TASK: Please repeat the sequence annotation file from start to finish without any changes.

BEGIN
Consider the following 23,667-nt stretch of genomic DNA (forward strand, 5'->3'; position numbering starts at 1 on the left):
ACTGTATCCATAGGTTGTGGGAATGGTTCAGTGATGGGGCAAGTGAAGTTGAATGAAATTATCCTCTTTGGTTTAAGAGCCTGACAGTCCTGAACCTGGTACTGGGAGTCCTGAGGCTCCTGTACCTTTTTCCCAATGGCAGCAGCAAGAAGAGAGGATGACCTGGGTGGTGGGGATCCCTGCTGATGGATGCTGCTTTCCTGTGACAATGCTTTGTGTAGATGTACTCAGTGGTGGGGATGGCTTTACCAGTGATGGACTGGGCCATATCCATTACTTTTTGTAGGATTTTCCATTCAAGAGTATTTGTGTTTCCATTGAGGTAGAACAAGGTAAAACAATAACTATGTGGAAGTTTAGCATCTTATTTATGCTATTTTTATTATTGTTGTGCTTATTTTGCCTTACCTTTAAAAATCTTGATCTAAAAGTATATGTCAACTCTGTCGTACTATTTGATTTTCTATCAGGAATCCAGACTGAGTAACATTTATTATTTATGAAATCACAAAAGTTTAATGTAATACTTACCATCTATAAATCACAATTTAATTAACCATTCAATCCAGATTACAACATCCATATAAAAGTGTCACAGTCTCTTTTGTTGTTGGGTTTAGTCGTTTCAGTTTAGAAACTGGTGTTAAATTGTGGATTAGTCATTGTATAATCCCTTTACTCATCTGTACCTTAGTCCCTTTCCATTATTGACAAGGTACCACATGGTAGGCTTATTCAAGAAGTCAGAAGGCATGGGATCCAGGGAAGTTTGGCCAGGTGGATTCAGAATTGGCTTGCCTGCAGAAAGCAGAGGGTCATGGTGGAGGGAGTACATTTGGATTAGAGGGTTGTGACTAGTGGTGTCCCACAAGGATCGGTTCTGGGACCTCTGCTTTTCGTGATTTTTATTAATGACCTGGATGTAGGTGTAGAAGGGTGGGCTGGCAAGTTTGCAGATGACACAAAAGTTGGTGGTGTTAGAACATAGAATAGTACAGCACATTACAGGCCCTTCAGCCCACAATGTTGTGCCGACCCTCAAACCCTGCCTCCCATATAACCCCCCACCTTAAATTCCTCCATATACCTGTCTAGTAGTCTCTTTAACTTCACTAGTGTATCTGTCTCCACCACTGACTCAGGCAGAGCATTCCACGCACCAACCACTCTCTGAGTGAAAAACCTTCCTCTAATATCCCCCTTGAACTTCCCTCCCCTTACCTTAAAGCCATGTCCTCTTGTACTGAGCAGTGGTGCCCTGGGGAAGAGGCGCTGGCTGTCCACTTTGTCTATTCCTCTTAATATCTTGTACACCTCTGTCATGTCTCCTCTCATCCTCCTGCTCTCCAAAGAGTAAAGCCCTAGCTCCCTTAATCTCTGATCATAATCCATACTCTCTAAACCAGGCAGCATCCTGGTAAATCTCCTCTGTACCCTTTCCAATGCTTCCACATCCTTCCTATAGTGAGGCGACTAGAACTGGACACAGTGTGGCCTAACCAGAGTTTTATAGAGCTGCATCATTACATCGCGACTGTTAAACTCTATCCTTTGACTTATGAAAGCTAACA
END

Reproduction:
Consider the following 23,667-nt stretch of genomic DNA (forward strand, 5'->3'; position numbering starts at 1 on the left):
ACTGTATCCATAGGTTGTGGGAATGGTTCAGTGATGGGGCAAGTGAAGTTGAATGAAATTATCCTCTTTGGTTTAAGAGCCTGACAGTCCTGAACCTGGTACTGGGAGTCCTGAGGCTCCTGTACCTTTTTCCCAATGGCAGCAGCAAGAAGAGAGGATGACCTGGGTGGTGGGGATCCCTGCTGATGGATGCTGCTTTCCTGTGACAATGCTTTGTGTAGATGTACTCAGTGGTGGGGATGGCTTTACCAGTGATGGACTGGGCCATATCCATTACTTTTTGTAGGATTTTCCATTCAAGAGTATTTGTGTTTCCATTGAGGTAGAACAAGGTAAAACAATAACTATGTGGAAGTTTAGCATCTTATTTATGCTATTTTTATTATTGTTGTGCTTATTTTGCCTTACCTTTAAAAATCTTGATCTAAAAGTATATGTCAACTCTGTCGTACTATTTGATTTTCTATCAGGAATCCAGACTGAGTAACATTTATTATTTATGAAATCACAAAAGTTTAATGTAATACTTACCATCTATAAATCACAATTTAATTAACCATTCAATCCAGATTACAACATCCATATAAAAGTGTCACAGTCTCTTTTGTTGTTGGGTTTAGTCGTTTCAGTTTAGAAACTGGTGTTAAATTGTGGATTAGTCATTGTATAATCCCTTTACTCATCTGTACCTTAGTCCCTTTCCATTATTGACAAGGTACCACATGGTAGGCTTATTCAAGAAGTCAGAAGGCATGGGATCCAGGGAAGTTTGGCCAGGTGGATTCAGAATTGGCTTGCCTGCAGAAAGCAGAGGGTCATGGTGGAGGGAGTACATTTGGATTAGAGGGTTGTGACTAGTGGTGTCCCACAAGGATCGGTTCTGGGACCTCTGCTTTTCGTGATTTTTATTAATGACCTGGATGTAGGTGTAGAAGGGTGGGCTGGCAAGTTTGCAGATGACACAAAAGTTGGTGGTGTTAGAACATAGAATAGTACAGCACATTACAGGCCCTTCAGCCCACAATGTTGTGCCGACCCTCAAACCCTGCCTCCCATATAACCCCCCACCTTAAATTCCTCCATATACCTGTCTAGTAGTCTCTTTAACTTCACTAGTGTATCTGTCTCCACCACTGACTCAGGCAGAGCATTCCACGCACCAACCACTCTCTGAGTGAAAAACCTTCCTCTAATATCCCCCTTGAACTTCCCTCCCCTTACCTTAAAGCCATGTCCTCTTGTACTGAGCAGTGGTGCCCTGGGGAAGAGGCGCTGGCTGTCCACTTTGTCTATTCCTCTTAATATCTTGTACACCTCTGTCATGTCTCCTCTCATCCTCCTGCTCTCCAAAGAGTAAAGCCCTAGCTCCCTTAATCTCTGATCATAATCCATACTCTCTAAACCAGGCAGCATCCTGGTAAATCTCCTCTGTACCCTTTCCAATGCTTCCACATCCTTCCTATAGTGAGGCGACTAGAACTGGACACAGTGTGGCCTAACCAGAGTTTTATAGAGCTGCATCATTACATCGCGACTGTTAAACTCTATCCTTTGACTTATGAAAGCTAACA